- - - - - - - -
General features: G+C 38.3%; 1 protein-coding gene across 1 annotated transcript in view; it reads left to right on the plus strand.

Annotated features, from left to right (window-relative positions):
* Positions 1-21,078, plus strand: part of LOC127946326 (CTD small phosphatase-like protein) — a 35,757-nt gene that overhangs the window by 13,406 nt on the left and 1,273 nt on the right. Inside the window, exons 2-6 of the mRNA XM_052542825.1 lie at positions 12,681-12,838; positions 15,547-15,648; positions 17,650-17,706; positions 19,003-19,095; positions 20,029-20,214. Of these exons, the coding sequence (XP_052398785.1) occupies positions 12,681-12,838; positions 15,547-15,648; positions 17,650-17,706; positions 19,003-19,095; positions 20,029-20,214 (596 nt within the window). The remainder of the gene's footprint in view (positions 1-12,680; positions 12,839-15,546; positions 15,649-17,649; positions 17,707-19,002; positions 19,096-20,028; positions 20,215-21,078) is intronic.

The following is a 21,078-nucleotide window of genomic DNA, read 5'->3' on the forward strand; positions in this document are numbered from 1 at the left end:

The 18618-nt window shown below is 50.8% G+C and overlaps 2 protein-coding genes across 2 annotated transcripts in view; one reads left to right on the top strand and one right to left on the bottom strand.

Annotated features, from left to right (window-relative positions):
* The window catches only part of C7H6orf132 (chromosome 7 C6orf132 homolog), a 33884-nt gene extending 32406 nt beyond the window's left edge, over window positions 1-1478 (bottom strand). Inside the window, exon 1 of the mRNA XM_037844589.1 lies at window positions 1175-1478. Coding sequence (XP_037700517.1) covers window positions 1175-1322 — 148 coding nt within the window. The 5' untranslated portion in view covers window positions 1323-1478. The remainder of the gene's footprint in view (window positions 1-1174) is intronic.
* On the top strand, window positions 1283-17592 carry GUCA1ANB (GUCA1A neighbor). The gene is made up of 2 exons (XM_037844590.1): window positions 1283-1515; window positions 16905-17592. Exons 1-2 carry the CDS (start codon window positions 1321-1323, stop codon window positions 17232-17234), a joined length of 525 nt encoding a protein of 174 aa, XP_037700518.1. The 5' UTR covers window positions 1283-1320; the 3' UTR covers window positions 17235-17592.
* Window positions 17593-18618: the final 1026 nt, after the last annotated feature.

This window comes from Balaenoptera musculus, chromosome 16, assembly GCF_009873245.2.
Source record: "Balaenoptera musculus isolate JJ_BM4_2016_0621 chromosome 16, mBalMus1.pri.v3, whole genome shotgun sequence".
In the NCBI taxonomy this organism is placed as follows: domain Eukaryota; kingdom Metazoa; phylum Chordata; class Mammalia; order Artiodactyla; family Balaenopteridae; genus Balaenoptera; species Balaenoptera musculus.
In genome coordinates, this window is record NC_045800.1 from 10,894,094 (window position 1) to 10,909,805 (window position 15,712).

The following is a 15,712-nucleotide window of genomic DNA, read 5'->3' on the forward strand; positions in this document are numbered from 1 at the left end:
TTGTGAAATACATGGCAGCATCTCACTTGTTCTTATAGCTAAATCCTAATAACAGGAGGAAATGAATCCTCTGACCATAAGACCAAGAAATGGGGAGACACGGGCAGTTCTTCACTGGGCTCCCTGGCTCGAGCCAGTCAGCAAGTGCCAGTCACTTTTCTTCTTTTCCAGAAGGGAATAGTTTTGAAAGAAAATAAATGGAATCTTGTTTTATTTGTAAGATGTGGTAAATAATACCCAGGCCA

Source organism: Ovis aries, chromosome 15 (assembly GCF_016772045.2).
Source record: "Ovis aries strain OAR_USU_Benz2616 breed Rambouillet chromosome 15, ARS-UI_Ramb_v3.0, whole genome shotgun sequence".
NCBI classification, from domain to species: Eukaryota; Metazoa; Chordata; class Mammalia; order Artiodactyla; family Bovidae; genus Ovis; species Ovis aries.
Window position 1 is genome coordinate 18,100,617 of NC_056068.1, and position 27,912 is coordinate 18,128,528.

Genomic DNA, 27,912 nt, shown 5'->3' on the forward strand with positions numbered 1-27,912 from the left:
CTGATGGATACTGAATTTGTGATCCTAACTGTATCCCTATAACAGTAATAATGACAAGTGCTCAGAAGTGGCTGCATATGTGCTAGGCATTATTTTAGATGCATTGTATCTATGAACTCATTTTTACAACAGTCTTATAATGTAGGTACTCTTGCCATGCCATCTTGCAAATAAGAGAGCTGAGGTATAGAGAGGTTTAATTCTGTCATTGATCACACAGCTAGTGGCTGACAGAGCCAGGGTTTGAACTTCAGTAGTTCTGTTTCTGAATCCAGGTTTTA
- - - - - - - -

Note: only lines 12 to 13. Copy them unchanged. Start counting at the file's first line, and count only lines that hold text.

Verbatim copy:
In the NCBI taxonomy this organism is placed as follows: domain Eukaryota; kingdom Metazoa; phylum Chordata; class Mammalia; order Artiodactyla; family Balaenopteridae; genus Balaenoptera; species Balaenoptera musculus.
In genome coordinates, this window is record NC_045800.1 from 10,894,094 (window position 1) to 10,909,805 (window position 15,712).